MySpace officially has acquired social music discovery service iLike, confirming rumors that have been swirling for days. The deal brings the entire iLike team, including founders Ali and Hadi Partovi, to the social networking service, although they will remain based in Seattle. Financial details of the agreement were not disclosed.

Sources close to both companies say that the deal was more about acquiring iLike's development team than its music service. Before MySpace CEO Owen Van Natta came onboard, the company was losing talent in software and product development. iLike's team meanwhile had been innovating in many areas, including new iPhone apps. But, while iLike excelled at innovation, it was not as successful at building a significant independent presence online.The deal gives the iLike team a far larger user base for its products, and gives MySpace a shot of innovative development.

At least in the short term, iLike will continue to operate as a standalone service, and the various other social networks that offer versions of the iLike service - such as MySpace rival Facebook - will continue to have access to it. It's not clear how or if that may change going forward.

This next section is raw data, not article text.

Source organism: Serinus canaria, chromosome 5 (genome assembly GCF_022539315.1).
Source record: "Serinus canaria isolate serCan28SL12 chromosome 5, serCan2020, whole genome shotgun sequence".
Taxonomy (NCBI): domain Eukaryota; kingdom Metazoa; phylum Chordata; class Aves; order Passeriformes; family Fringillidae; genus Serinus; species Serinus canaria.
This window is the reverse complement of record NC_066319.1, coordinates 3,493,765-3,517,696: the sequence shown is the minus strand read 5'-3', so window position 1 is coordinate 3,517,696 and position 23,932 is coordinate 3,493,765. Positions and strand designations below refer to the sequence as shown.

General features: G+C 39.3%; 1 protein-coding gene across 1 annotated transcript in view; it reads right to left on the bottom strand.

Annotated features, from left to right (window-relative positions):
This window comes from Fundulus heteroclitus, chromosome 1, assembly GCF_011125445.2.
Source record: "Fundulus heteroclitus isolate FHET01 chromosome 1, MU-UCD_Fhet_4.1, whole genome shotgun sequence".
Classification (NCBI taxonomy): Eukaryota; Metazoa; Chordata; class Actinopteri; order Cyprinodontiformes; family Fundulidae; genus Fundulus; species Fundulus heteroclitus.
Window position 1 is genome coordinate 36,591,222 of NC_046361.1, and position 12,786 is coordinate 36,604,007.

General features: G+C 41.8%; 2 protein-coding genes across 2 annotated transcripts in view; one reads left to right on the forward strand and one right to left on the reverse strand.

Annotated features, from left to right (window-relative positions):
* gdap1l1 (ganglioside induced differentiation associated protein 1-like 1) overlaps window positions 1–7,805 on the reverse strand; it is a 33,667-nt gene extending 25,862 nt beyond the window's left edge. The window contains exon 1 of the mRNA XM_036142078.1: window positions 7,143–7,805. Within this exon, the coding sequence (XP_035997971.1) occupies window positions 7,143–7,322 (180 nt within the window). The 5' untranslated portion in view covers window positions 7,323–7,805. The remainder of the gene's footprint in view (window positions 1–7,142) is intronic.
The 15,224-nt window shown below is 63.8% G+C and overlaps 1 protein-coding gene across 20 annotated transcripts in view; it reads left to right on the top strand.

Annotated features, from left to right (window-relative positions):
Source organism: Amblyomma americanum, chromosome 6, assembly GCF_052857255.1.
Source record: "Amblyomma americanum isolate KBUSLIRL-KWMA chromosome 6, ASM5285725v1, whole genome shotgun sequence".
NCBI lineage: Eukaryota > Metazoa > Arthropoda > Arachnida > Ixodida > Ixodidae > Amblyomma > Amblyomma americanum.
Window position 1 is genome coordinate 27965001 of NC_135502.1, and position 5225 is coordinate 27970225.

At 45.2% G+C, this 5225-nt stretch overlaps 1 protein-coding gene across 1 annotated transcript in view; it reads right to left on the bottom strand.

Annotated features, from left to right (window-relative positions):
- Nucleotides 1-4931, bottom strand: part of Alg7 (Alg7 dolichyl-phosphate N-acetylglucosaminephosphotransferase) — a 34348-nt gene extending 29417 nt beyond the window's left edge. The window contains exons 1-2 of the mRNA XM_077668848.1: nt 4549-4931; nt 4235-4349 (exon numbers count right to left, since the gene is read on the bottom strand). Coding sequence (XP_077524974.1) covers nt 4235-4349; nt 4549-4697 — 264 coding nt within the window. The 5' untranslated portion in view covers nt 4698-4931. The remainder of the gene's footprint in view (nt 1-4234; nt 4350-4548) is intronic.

The acquisition occurs separate from the MySpace Music joint venture, but Van Natta told reporters that elements of iLike's capability will find its way into the music service. He specifically pointed to iLike's discovery and recommendation features, where friends can see what music or concerts other friends on the service are listening to or attending.

This extends to iLike's concert ticket sales program with investor Ticketmaster.

"Combining our efforts there just makes us that much stronger. iLike is one of the leaders in generating ticket sales and is something MySpace Music is just starting to get into. By bringing those two efforts we should see it accelerate and I think we're going to create a better experience combined than either of us potentially would have done on our own. So expect to see some advancement in that area."

iLike earlier this year ended its relationship with Rhapsody to provide full-song streaming services on the service, but Van Natta dismissed any notion that MySpace Music would take over that role. Instead, the new CEO said the company is looking more at how it can bring iLike's capabilities into MySpace.

He was also quick to stress that this is not a music-specific deal. MySpace wants to use iLike's capabilities on other types of content like video and games.

"We believe what iLike has created is not just limited to music," Van Natta told reporters on a conference call announcing the deal. "It should extend to all of the areas important to MySpace users."